Two cases of Disney-linked measles have been confirmed in Marin County, the health department said on Thursday, and both children were unvaccinated.
Their names and ages were not released, though the county health department said they are related. The infection occurred outside the county when they contracted the disease, Marin's Public Health Officer Dr. Matthew Willis and in this case, there is no need to bar other unvaccinated children from school. He confirmed that the cases are indeed linked to the Disney outbreak that was first reported in December.
The two children join the 91 and counting people who have confirmed and documented cases of measles in California as of Friday afternoon, according to the California Department of Public Health. Of those cases, 58 are epidemiologically linked to Disney, and the remaining cases have no known link to the Southern California Disney parks.
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In the Bay Area, Alameda County has had six case of confirmed Disney-related measles. Also, on Friday, a preschooler was diagnosed with measles in Ventura County, stemming from a Disney park exposure. Three cases have been confirmed in San Mateo County.
Health officials on Friday also confirmed the first measles case in Solano County this year.
Though Marin Health and Human Services did not describe how old the people with measles are, the agency posted on its website that by law in California, unvaccinated children will be kept out of school for 21 days if there is a case on campus. But Willis said in this case, there was no need to do that because "there is no evidence for school-based exposure."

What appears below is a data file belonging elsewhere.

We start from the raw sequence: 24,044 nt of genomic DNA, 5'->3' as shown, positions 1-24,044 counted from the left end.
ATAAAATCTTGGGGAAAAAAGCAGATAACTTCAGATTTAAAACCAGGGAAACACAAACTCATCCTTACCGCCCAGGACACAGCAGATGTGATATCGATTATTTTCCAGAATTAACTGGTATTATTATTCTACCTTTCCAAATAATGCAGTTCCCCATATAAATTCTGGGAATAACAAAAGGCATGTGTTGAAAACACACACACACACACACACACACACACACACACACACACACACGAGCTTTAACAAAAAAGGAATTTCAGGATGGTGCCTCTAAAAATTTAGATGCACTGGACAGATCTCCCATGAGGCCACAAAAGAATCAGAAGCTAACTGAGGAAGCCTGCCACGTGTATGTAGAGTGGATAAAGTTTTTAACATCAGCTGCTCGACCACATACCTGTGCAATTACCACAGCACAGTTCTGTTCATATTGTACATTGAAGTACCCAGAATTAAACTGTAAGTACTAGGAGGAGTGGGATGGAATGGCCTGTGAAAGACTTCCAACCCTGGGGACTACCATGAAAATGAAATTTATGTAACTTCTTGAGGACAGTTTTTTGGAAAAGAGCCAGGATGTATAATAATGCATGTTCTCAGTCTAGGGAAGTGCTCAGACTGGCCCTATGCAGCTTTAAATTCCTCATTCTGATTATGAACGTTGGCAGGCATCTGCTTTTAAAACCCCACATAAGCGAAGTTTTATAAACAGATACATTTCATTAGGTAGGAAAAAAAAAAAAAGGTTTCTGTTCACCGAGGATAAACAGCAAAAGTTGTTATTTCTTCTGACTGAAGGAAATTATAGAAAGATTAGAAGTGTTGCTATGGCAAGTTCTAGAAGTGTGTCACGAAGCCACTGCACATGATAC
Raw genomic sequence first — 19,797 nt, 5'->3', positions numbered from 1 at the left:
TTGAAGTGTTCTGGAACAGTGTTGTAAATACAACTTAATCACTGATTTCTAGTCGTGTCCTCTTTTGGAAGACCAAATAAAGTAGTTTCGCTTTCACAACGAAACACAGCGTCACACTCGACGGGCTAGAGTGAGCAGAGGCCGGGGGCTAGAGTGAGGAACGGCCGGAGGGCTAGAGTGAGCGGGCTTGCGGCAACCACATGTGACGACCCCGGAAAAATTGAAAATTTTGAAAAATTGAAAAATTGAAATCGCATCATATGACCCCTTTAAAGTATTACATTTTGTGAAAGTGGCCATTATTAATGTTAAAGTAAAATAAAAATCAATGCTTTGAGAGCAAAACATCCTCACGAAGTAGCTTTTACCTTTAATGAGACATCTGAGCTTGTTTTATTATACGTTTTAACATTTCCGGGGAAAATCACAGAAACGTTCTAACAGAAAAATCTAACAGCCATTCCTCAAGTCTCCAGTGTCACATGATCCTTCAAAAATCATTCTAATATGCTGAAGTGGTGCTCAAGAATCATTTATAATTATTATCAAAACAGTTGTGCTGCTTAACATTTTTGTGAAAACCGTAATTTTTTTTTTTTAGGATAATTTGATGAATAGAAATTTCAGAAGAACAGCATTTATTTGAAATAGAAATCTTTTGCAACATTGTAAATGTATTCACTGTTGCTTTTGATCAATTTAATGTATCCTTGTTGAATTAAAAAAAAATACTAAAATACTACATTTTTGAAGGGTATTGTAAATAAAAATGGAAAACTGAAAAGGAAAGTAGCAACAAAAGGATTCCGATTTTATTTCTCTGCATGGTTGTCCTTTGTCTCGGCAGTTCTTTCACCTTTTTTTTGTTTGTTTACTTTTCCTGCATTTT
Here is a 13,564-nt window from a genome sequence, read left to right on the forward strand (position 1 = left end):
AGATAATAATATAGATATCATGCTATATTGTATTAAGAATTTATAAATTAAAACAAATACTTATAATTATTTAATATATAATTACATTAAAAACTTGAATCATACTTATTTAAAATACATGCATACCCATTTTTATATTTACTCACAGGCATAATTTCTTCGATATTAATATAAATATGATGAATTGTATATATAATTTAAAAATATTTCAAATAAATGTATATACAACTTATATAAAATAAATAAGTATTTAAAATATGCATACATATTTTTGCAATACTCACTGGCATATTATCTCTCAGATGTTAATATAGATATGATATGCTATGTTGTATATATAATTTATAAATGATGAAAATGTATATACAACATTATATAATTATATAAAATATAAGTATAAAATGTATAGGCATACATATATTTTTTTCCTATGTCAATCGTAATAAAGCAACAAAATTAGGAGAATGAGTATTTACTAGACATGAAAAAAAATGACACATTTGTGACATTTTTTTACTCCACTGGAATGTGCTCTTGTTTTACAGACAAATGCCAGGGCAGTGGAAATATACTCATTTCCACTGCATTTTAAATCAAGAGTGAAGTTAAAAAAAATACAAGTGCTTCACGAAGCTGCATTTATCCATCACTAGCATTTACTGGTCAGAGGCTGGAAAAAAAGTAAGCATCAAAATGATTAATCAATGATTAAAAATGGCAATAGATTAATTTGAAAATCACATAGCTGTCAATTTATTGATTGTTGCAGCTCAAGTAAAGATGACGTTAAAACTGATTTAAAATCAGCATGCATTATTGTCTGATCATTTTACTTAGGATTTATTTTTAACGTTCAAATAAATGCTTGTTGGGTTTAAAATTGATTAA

There are many people who choose not to vaccinate, citing a "personal belief" exemption. There are a high number of those people in highly educated Marin County, the Bay Area county with the highest vaccination exemption rate of 6.5 percent in 2014-15. However, Willis noted that the number of Marin parents choosing these exemptions has decreased by 18 percent since 2012. Nevada County in California has the highest personal-belief exemption rate with a 21 percent opt out rate, according to the Department of Health.
"I actually respect a parent's ability to choose in a variety of areas," Marin County Superintendent of Schools Jane Burke said on Friday. "However, I think we should take note of what they do in Sweden where it's a civic responsibility to be immunized because we indeed need to protect those unable to young infants and older people."
She said she is doing everything in her power to garner a "sea change" to educate people on the importance of vaccinations. She credited Kaiser Permanente for sending out robo calls to people in the community to remind them to get their shots.
Some doctors are refusing to see children whose parents won't get them vaccinated against the disease.